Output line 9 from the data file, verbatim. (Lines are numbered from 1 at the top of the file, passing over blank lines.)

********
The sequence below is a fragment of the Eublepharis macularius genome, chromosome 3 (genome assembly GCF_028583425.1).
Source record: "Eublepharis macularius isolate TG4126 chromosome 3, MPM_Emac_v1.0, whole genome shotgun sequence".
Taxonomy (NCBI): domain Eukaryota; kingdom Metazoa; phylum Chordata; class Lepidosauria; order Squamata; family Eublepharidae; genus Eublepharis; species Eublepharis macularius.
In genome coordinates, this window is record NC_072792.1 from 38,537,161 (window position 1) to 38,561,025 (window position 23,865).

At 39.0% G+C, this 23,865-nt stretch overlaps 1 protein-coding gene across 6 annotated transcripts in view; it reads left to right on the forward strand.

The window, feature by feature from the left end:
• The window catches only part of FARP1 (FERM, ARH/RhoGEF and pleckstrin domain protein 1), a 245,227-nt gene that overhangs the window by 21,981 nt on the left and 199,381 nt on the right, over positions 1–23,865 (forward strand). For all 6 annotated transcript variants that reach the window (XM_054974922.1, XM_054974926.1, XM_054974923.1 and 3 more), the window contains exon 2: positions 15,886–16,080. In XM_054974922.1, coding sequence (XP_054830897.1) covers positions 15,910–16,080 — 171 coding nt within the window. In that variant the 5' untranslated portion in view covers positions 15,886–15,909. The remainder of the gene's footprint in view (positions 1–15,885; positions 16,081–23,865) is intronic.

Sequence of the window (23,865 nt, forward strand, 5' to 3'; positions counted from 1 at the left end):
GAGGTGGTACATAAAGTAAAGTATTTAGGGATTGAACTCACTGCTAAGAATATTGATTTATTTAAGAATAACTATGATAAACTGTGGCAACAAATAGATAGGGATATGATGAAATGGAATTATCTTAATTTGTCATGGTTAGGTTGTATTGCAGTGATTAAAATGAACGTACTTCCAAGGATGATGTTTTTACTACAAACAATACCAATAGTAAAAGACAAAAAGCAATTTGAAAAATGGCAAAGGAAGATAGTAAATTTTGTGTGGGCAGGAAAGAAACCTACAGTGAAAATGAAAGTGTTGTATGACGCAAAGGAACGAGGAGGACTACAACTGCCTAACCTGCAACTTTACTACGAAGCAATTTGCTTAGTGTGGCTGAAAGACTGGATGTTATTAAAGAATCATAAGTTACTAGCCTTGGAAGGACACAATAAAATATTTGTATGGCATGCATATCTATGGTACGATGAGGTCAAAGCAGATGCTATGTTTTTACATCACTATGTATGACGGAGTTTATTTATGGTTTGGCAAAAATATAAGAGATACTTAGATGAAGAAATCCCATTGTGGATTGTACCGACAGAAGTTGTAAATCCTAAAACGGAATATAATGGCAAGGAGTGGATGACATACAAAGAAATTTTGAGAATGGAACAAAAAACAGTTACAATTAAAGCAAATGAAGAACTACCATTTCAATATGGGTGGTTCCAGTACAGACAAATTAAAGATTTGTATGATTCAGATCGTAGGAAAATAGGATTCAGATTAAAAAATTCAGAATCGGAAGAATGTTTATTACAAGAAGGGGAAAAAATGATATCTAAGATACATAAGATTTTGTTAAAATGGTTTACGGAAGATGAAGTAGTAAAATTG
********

GAGGTGGTACATAAAGTAAAGTATTTAGGGATTGAACTCACTGCTAAGAATATTGATTTATTTAAGAATAACTATGATAAACTGTGGCAACAAATAGATAGGGATATGATGAAATGGAATTATCTTAATTTGTCATGGTTAGGTTGTATTGCAGTGATTAAAATGAACGTACTTCCAAGGATGATGTTTTTACTACAAACAATACCAATAGTAAAAGACAAAAAGCAATTTGAAAAATGGCAAAGGAAGATAGTAAATTTTGTGTGGGCAGGAAAGAAACCTACAGTGAAAATGAAAGTGTTGTATGACGCAAAGGAACGAGGAGGACTACAACTGCCTAACCTGCAACTTTACTACGAAGCAATTTGCTTAGTGTGGCTGAAAGACTGGATGTTATTAAAGAATCATAAGTTACTAGCCTTGGAAGGACACAATAAAATATTTGTATGGCATGCATATCTATGGTACGATGAGGTCAAAGCAGATGCTATGTTTTTACATCACTATGTATGACGGAGTTTATTTATGGTTTGGCAAAAATATAAGAGATACTTAGATGAAGAAATCCCATTGTGGATTGTACCGACAGAAGTTGTAAATCCTAAAACGGAATATAATGGCAAGGAGTGGATGACATACAAAGAAATTTTGAGAATGGAACAAAAAACAGTTACAATTAAAGCAAATGAAGAACTACCATTTCAATATGGGTGGTTCCAGTACAGACAAATTAAAGATTTGTATGATTCAGATCGTAGGAAAATAGGATTCAGATTAAAAAATTCAGAATCGGAAGAATGTTTATTACAAGAAGGGGAAAAAATGATATCTAAGATACATAAGATTTTGTTAAAATGGTTTACGGAAGATGAAGTAGTAAAATTG